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December 19, 2007 > Sabercat, a bellwether of the future?

Sabercat, a bellwether of the future?

Following a lengthy debate, Sabercat Neighborhood Center has been given a green light. An appeal to the Fremont City Council of the denial by the Planning Commission of this mixed use development was successful by a 4-1 vote (opposed by Councilmember Natarajan). The project, replacing a previously approved all retail proposal, includes 158 dwelling units, approximately 55,334 square feet of commercial space and four to six stories in height. This design represents a departure from previous height limits for such developments and may be a bellwether for the future of Fremont (and surrounding cities). TCV spoke with Fremont Planning Director Jeff Schwob about the future effects of Sabercat Neighborhood Center and like developments.


TCV: Although Sabercat Neighborhood Center is not the first multistory building in Fremont, does it represent significant changes in vertical development?

Schwob: In general buildings are getting taller, whether townhomes at 2 1/2 levels or the Summerhill project at Beacon and Walnut in the Central Business District (CBD). Zoning in the CBD allows for slightly higher heights so it was not an issue. For the Sabercat area, it was clearly a trend toward higher buildings, but there aren't many other similar sites there, so it is hard to say whether this represents a trend.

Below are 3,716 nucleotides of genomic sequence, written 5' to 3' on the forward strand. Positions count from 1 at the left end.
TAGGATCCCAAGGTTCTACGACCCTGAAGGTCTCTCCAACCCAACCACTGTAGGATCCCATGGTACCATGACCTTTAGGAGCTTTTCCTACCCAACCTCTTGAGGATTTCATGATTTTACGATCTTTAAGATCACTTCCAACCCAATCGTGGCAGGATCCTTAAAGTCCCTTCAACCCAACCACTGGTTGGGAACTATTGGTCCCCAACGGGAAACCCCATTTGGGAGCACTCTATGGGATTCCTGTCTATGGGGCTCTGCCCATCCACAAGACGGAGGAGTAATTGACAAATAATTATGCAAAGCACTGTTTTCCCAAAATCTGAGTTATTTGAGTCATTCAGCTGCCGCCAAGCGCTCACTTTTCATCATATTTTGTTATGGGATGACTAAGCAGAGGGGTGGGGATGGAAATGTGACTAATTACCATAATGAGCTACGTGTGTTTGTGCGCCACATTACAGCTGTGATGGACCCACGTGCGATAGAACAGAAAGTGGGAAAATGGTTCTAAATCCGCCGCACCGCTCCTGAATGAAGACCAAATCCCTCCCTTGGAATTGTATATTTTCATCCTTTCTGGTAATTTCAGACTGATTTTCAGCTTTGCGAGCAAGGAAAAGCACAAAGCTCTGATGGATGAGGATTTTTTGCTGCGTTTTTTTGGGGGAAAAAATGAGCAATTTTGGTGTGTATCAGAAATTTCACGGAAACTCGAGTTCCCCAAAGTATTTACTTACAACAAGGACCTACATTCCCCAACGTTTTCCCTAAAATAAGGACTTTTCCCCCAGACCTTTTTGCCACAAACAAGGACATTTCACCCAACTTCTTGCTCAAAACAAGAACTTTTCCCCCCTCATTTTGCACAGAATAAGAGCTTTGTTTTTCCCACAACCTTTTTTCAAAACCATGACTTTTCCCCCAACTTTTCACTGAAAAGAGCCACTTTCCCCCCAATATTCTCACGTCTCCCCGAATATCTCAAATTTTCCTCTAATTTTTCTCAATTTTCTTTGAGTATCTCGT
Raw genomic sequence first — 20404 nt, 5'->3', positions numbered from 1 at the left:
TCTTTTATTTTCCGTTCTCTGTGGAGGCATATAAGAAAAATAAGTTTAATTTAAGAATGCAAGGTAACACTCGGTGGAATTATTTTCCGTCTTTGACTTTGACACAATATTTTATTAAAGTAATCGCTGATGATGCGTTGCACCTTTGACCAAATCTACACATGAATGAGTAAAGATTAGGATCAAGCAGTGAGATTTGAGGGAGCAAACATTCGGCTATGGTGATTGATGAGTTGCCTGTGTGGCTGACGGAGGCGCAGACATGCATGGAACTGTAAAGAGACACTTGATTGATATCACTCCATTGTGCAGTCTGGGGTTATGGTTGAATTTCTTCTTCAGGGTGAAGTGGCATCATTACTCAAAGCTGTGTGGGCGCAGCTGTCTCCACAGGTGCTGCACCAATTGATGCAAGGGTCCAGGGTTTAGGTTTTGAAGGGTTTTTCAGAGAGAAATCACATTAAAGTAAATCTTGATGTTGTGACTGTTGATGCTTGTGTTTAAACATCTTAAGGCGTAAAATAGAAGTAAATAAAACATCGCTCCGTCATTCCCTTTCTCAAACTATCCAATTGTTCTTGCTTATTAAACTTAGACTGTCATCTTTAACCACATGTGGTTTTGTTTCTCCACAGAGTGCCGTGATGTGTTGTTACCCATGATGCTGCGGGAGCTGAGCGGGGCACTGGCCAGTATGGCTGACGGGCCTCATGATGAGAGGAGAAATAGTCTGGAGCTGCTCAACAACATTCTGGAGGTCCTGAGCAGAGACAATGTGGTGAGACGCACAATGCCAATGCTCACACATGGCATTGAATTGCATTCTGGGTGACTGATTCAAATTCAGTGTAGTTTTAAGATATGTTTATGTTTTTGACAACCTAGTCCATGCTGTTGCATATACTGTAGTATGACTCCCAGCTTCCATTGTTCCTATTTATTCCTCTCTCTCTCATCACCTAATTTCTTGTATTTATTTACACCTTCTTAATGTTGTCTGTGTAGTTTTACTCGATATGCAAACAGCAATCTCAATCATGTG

TCV: Objections to the Sabercat development seemed to center on traffic and location issues rather than design. How does the planning department view this?

Schwob: Previously, an all retail project of 105,000 square feet had been approved for this site. An all retail plan would generate more traffic than a mix of residential and commercial. Retail does not usually generate much traffic in the morning but as the day progresses through afternoon and into the evening, traffic is a significant factor. Residential traffic patterns are different as many people get up, go to work and then come home but do not create heavy traffic during working hours. The Tri-City Sporting Goods site in Irvington is an example of trip reduction through a change from retail to residential. There are, however, times of the day when it may result in an increase - not everyone works the same hours.


TCV: Can an argument be made that commute hours will be a problem due to the residential component?

Schwob: There is no doubt that those times will be impacted. It is more concentrated in the morning than evening since people may shop or run errands on their way home. Sabercat is a bit unusual since it is so close to a freeway; neighborhood retail does not usually generate as much traffic as a regional center.


TCV: Was the Planning Division in favor of this project? The recommendation appeared to be lukewarm?

Schwob: It was a slightly awkward position since the Planning Commission denied the application. As a consequence, our recommendation was a bit more subdued than usual. The city council has told us that in that type of situation, they want to hear both sides of the question and we try to provide that. The other reason was that staff has always been concerned with the size and scale of this project. Councilmember Natarajan brought up the 30 foot height limit of the Hillside Combining District. This was the reason we went to the [planning] commission in 2005 to present the plan before asking the applicant to go through several expensive studies to continue the process.